Wednesday, February 4, 2009

Walmart stock falls below $47 per share: continuing drop reflects a public that won't spend

The faulty reasoning behind the economic stimulus plan now fragmented into several versions in the U.S. Senate can be seen in the continuing and shocking decline in the per share value of the nation's most celebrated retailer, Walmart.

I sold out of Walmart for a profit for myself and my mother's estate at $61 per share last summer. We made only $10,000 and $15,000 respectively, but the investment was worth it for a short-term reward earned in only one-month's time.

Then I knew, because of God's grace and watching CNBC 12 hours a day/five days a week, that it was time to get everything out of the market above 13,000 on the Dow.

I also watched FOXNEWS' investor TV shows on Saturday mornings. The original "Trapper John" from the M.A.S.H. TV series is a featured panelist and a most cautious and wise investor. I partly relied on his advice to also get out before the floor fell from under the financial markets.

People asked me all the time how I knew to get out of the market when all the folks with big titles were telling people to stay in. I first invested the time, an incredible amount of time, when everyone else was having fun.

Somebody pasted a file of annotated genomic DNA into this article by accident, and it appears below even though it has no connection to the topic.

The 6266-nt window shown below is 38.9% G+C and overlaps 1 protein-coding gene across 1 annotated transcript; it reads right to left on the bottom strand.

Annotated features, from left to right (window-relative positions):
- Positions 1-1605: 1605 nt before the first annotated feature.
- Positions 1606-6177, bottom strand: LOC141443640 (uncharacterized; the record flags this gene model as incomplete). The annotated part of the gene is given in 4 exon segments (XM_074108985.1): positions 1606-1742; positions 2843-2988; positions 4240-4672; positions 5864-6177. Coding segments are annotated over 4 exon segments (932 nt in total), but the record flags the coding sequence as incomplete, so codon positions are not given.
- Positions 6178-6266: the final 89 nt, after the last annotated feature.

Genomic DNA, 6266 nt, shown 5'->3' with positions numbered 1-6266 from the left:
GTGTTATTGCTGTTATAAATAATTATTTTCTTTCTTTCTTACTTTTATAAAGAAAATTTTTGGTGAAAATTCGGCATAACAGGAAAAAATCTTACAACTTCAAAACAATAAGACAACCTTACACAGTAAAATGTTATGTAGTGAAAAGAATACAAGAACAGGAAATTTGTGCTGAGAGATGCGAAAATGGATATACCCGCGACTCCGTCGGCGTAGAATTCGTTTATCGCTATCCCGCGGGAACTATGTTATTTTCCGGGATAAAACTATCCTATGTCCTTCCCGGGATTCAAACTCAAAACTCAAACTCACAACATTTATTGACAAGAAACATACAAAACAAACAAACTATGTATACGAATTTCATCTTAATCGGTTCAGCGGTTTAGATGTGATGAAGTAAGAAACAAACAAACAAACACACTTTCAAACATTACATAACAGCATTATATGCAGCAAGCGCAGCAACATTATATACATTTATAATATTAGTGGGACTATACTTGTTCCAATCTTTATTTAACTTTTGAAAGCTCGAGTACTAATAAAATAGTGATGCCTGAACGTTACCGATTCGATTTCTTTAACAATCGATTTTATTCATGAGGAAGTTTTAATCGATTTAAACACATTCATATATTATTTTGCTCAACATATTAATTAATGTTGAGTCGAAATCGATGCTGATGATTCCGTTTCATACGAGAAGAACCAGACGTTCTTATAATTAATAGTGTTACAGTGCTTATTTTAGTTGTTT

And then there was God. Always God. He always reminded me to never be greedy, that all blessings come from Him. They do. I am alive to prove that. And He, only He, gave me a fortune while others lost so much.

What I can't understand is why so many people still today are so committed to greed and refuse to get out the market as it prepares to plummet to 7,000 on the Dow this month. And that will be this month -- as it heads down to 5,700 by the turn of the year or soon after.

God only helps those who help themselves. Get the greed out of your system, America.

A lot of people also over the past three decades have made nice profits from owning Walmart. I first bought it in 1984 and celebrated when the stock rose and then split every few years.

Today, Walmart fell below $47 per share as Costco's told market analysts that its year to year sales in January would be substantially lower. All retailers face the same fate.

The moral of the story is that the American people are no longer going to spend as they used to. Any stimulus checks are going to go into savings decimated by the stock market's decline or to pay off mounting credit card or delinquent home mortgage debts.

The American people rightly are in shock. And they don't trust Washington, Congress, Jim Cramer, Larry Kudlow and Barack Obama.

Walmart remains the top place to buy for household groceries to make ends meet. I stop there every Saturday afternoon before Mass. But its dropping stock price shows that even the best is not enough to deliver the needed profit in this economy.

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